Monday, 10 June 2013

Bangladesh Hindu charitable endowments law given final approval

The Hindu
Haroon Habib
 
June 3, 2013
 
The Sheikh Hasina Cabinet on Monday gave final approval to a draft law to ensure proper development and management of the “Devottar property” ( Hindu Charitable Endowments) and make the transfer of those property, donated to Hindu places of worship, completely illegal.
 
Once the law comes into effect all such property will come under effective control and opportunities will be created for their development, bringing benefit for the members of the Hindu community, said the government. Till now, such properties are managed by committees constituted locally.
 
The government would make a list of the property of charitable endowment of the Hindu community with the constitution of a management board.
 
Briefing the media, Cabinet Secretary Musharraf Hossain Bhuiyan said a central board would be constituted to regulate management of the properties. The vice-chairman of the Hindu Religious Welfare Trust would be the ex-officio chairman of the board while a new post of an administrator equivalent to the rank of a joint secretary would be created to run it. The administrator from the Hindu community would act as the member-secretary.
 
The proposed law provides for fines upto Tk 5,000 or imprisonment for a year for irregularities in managing these endowed properties. But for misleading the Board with wrong information about these properties, the fines could be upto TK 50,000 or a year in prison.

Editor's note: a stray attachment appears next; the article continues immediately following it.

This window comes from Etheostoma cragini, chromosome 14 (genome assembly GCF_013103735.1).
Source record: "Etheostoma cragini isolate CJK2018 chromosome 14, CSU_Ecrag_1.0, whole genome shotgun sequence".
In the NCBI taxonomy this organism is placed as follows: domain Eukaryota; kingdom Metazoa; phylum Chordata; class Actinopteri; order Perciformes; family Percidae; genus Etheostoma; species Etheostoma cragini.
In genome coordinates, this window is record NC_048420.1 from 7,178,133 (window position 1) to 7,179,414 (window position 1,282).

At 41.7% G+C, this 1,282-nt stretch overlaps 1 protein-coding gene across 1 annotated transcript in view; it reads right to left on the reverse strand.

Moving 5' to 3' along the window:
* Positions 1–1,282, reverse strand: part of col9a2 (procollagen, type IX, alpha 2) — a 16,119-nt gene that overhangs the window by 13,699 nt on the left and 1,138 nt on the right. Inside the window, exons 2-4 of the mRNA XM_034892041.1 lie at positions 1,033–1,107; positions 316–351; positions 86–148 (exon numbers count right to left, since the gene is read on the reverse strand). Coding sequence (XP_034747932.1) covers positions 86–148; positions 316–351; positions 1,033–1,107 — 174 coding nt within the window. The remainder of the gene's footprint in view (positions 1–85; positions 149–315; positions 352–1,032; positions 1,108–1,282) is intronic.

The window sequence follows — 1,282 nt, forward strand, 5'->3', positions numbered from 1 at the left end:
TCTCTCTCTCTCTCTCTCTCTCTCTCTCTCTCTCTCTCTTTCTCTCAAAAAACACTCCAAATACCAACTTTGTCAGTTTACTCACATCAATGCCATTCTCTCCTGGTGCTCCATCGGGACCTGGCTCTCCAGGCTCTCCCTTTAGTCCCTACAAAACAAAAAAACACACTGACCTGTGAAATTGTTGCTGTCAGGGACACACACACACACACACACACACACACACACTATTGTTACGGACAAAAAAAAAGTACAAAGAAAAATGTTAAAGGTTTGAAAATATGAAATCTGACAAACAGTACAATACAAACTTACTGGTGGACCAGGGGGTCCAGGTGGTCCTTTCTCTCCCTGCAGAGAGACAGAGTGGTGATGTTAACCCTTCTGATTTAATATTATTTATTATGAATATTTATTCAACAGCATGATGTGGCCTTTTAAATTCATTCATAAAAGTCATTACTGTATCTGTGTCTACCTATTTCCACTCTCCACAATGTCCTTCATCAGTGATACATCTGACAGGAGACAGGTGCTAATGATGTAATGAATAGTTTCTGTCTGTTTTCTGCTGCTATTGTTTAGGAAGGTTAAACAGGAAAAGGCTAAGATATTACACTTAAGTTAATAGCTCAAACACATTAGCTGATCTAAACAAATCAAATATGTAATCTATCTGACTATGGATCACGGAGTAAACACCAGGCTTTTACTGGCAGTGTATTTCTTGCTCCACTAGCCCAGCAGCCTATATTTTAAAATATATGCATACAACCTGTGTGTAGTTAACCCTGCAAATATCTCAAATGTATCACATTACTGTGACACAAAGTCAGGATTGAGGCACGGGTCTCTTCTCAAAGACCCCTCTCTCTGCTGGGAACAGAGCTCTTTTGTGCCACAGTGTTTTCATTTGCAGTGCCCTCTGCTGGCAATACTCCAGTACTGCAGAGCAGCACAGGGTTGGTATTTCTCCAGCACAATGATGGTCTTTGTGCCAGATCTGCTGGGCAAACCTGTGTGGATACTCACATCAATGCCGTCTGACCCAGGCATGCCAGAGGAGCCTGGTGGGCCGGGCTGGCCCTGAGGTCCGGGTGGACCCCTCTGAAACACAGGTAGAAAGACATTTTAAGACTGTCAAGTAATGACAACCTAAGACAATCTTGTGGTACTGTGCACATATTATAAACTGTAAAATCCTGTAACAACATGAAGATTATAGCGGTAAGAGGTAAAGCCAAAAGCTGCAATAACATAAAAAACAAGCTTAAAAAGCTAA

Saturday, 8 June 2013

Bangladesh Elections: Would the Shahbagh Upsurge Bring the Awami League Back?

Suvolaxmi Dutta Choudhury E-mail: misssuvo.dc@gmail.com
 
According to Article 123 of the Bangladeshi Constitution, it is mandatory that general elections should be held within ninety days of the dissolution of the National Assembly. This implies that the nation is set to go to polls no later than 24 January 2014. The imminent elections, set in the backdrop of the Shahbagh upsurge, will decide the fate of the arch rivalry between the ruling Awami League led by Sheikh Hasina and the opposition Bangladesh National Party (BNP) of Begum Khalida Zia. It would also have a determining influence on the nature of the Bangladeshi state vis-à-vis the recently throbbing debates on secularism.

The crucial question that emerges here is, how has the Shahbagh movement impacted the prospects of the Awami League in the impending elections? Has the ostensibly non-political Shahbagh Square assumed a political colour by the close association of the Awami League with the upsurge?

Shahbagh’s Political Demands: Repercussions on the Upcoming Elections

The Shahbagh movement has surpassed its initial demand of death penalty for 1971 war crime convict Abdul Qader Mullah, to include banning the Jamaat-e-Islami party, many of the stalwarts of which have been convicted. Crucially, the upsurge has also called for the banning of economic and social institutions in sectors like banking, education, etc where the Jamaat holds the reigns.

In February 2013, the Parliament amended the International Crimes (Tribunals) Act, 1973, which along with enabling an appeal against the war crimes tribunal verdict, also empowered the Awami government to try and punish any organisation for 1971 war crimes. This move could lead to nailing the Jamaat.

Pro-opposition media channels and newspapers are also not spared from the wrath of this movement. Offices of the Daily Amar Desh and Nayadigant, Daily Sangram, and Diganta TV were attacked and vandalised. Interestingly, these media networks had published stories portraying an anti-Islamic picture of the slain blogger and Shahbagh activist Ahmed Rajiv Haider.

Tracking the Electoral Game